On-Screen Guns Target of A-List Petition
BREAKING: The town's big names call for new guidelines in movies and TV; Tom Cruise halts a commercial
Today, one day after a bipartisan group from the U.S. Senate reached an agreement in principal on gun safety, Hollywood is actually also doing something once considered as implausible: it’s leadership is speaking up about on-screen guns.
The Ankler can report a groundbreaking petition, led by Hollywood activists Christy Callahan, co-chair of of the Brady United Against Gun Violence organization's Regional Leadership Council, and Robert Bowers Disney, is circulating, with a first round of signatures to be revealed when the petition goes public later today.
What is unique about the call to action is that it’s not aimed at people in Washington. The “Open Letter to Our Colleagues in the Creative Community” calls for Hollywood to examine its own role in perpetuating gun violence. Among other things, the petition calls for studios to model responsible gun safety practices in their productions and to limit the use of guns in scenes involving children.
Included in the first round of signatures: Judd Apatow, Debbie Allen, Marty Bowen, R.J. Cutler, Dana Fox, Dede Gardner, Todd Garner, John Glickman, Wyck Godfrey, Grant Heslov, Jimmy Kimmel, Simon Kinberg, Damon Lindelof, Adam McKay, Hannah Minghella, Julianne Moore, Sue Naegle, Marti Noxon, Billy Ray, Shonda Rhimes, Gary Ross, Eli Roth, Mark Ruffalo, Amy Schumer, Veena Sud, Irwin Winkler and Nicole Sorkin.
It's not calling for an abolition of guns on screen but it's a definite start, and finally cracks open the door to Hollywood self-examination on the topic. For decades, whenever such tragedies as Uvalde occurred, the community pointed fingers at the N.R.A., pooh-poohing the lack of absolute proof linking violence on-screen to these events (despite the fact that numerous shooters who have committed their atrocities attested to inspiration from Hollywood films or shows).
But the dam is starting to break. While gun control remains a paramount legislative issue, many in the industry are conceding it can’t any longer just ignore the extent which Hollywood doesn't just depict gun violence, but glorifies it with all the big-budget mastery a Hollywood production can put behind that. Two weeks ago, I called on Hollywood to examine its role. This weekend, Bill Maher issued a powerful and very similar call to the community, shedding light on a common theme that plays out with mass shooters and in Hollywood movies and TV — glorified violence justified in the name of revenge:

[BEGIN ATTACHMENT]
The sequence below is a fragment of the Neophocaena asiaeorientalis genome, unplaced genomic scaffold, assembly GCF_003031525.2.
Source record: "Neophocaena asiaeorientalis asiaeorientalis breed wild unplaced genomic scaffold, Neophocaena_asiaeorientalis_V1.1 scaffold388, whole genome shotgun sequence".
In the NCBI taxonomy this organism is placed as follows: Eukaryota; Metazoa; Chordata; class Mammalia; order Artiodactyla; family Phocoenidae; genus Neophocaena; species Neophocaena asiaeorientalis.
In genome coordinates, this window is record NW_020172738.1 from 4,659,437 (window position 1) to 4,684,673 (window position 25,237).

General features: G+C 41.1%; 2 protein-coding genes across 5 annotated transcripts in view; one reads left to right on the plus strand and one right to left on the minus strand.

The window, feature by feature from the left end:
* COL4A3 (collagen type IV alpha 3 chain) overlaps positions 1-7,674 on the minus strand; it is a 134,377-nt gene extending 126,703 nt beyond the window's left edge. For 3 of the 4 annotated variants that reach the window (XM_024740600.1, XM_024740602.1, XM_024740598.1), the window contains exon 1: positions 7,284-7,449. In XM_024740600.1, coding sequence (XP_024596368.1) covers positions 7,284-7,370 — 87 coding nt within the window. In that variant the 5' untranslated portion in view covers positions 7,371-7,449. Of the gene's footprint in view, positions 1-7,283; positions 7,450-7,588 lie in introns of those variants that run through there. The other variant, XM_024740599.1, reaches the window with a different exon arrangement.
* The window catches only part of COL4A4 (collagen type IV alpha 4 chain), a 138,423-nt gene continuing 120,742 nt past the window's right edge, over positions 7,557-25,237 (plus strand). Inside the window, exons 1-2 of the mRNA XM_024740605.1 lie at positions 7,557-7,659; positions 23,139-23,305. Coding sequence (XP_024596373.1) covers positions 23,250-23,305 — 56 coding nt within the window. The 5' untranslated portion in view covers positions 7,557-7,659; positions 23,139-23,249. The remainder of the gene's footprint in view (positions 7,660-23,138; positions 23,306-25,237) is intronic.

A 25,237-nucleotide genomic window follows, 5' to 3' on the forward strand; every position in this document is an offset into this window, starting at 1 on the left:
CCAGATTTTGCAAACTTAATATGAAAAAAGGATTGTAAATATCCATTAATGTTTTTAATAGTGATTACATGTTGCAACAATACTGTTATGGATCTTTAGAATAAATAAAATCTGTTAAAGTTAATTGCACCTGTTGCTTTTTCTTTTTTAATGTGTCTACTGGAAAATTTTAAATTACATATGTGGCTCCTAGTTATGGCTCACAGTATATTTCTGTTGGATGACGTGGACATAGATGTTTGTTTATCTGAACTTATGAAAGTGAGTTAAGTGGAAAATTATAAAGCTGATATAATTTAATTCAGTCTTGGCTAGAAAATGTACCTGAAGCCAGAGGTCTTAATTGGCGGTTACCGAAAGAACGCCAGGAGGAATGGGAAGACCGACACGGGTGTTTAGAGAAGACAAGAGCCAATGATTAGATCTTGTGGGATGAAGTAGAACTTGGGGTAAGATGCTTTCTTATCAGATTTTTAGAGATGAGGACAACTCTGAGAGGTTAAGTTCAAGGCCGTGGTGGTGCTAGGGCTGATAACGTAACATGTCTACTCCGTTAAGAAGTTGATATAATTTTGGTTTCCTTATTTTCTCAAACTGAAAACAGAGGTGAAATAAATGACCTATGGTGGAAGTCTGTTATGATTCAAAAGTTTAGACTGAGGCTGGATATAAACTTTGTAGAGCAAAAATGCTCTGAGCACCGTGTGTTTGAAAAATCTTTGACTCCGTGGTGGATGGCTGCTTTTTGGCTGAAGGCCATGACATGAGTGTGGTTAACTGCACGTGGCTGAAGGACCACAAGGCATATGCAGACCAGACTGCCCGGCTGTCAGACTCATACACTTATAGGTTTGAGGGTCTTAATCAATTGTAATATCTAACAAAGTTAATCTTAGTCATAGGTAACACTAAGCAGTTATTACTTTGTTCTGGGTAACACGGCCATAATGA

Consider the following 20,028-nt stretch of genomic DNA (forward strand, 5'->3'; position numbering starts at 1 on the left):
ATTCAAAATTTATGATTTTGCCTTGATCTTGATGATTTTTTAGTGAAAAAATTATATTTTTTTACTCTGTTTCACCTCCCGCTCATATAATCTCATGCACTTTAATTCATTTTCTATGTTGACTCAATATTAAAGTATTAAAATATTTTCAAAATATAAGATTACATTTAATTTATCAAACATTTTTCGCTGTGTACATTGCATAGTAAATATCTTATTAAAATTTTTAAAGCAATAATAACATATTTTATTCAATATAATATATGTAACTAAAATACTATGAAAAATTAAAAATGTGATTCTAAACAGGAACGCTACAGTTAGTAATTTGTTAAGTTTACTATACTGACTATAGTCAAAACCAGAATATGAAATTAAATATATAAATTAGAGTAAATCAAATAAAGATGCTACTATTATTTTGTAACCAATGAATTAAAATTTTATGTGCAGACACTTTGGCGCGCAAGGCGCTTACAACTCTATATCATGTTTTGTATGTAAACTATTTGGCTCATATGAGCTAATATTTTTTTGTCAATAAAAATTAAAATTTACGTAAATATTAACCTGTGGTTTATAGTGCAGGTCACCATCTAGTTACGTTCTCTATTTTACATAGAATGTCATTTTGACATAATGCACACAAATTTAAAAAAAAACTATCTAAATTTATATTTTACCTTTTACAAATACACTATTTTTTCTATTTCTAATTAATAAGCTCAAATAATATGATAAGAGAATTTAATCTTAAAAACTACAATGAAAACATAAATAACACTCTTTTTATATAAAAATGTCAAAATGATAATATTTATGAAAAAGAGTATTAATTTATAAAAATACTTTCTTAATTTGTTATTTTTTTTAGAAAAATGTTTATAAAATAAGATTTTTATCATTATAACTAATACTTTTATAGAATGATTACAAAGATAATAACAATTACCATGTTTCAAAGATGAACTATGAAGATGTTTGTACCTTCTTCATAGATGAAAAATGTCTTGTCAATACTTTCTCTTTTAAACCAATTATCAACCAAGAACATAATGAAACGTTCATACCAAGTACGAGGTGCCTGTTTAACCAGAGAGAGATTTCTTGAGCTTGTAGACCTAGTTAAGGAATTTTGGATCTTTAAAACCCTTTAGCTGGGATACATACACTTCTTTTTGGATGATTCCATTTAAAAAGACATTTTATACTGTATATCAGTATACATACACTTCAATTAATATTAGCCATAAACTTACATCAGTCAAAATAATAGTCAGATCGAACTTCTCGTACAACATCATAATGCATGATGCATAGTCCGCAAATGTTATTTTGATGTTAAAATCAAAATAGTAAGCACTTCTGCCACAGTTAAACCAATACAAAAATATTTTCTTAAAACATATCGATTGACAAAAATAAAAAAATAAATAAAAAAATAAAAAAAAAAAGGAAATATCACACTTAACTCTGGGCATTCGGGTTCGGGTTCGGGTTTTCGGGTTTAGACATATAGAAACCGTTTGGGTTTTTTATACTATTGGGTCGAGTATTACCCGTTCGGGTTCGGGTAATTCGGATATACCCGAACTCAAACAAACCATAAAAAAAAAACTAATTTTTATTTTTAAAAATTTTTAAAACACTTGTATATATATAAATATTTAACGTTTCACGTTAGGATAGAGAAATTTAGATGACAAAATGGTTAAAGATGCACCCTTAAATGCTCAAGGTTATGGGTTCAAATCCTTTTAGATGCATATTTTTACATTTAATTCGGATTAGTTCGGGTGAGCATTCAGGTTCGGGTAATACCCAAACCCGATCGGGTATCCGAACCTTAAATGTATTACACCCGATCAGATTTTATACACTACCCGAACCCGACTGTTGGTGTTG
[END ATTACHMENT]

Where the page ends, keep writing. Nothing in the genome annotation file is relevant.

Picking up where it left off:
The letter goes public today for members of the community to add their signatures. The organizers are calling for more writers, directors and producers to join the movement. They can sign the letter here or see the full and updated list here.
Here's the full text:
An Open Letter to Our Colleagues in the Creative Community
Like most of America, we are enraged by the recent mass shootings in Buffalo and Uvalde. Considering there have been over 250 other mass shootings so far this year, it’s an almost incomprehensible tragedy. Something needs to be done.
Guns are prominently featured in TV and movies in every corner of the globe, but only America has a gun violence epidemic. The responsibility lies with lax gun laws supported by those politicians more afraid of losing power than saving lives. We didn’t cause the problem, but we want to help fix it.
As America’s storytellers, our goal is primarily to entertain, but we also acknowledge that stories have the power to effect change. Cultural attitudes toward smoking, drunk driving, seatbelts and marriage equality have all evolved due in large part to movies’ and TV’s influence. It’s time to take on gun safety.
We are not asking anyone to stop showing guns on screen. We are asking writers, directors and producers to be mindful of on-screen gun violence and model gun safety best practices. Let's use our collective power for good. Whenever possible, we will:
Use our creativity to model responsible gun ownership and show consequences for reckless gun use. We will make a conscious effort to show characters locking their guns safely and making them inaccessible to children.
Have at least one conversation during pre-production regarding the way guns will be portrayed on screen and consider alternatives that could be employed without sacrificing narrative integrity.
Limit scenes including children and guns, bearing in mind that guns are now the leading cause of death for children and adolescents.
We are under no illusions that these actions are a substitute for common sense gun legislation. Furthermore, this list does not incorporate every nuance of guns on screen. However, these are small things that we can do as a community to try and end this national nightmare. If you are a writer, director or producer, join us by signing here.
TOM CRUISE: NOT ON MY WATCH
Many A-listers are known for their exacting demands when it comes to studios marketing their movies. But Tom Cruise took it to a whole new level. In the run-up to the release of Tom Gun: Maverick, Cruise used his clout to get a $1 million commercial for watchmaker IWC, a luxury brand featured in the film, killed. The spot starred F1 driver Lewis Hamilton and Top Gun co-star Glen Powell and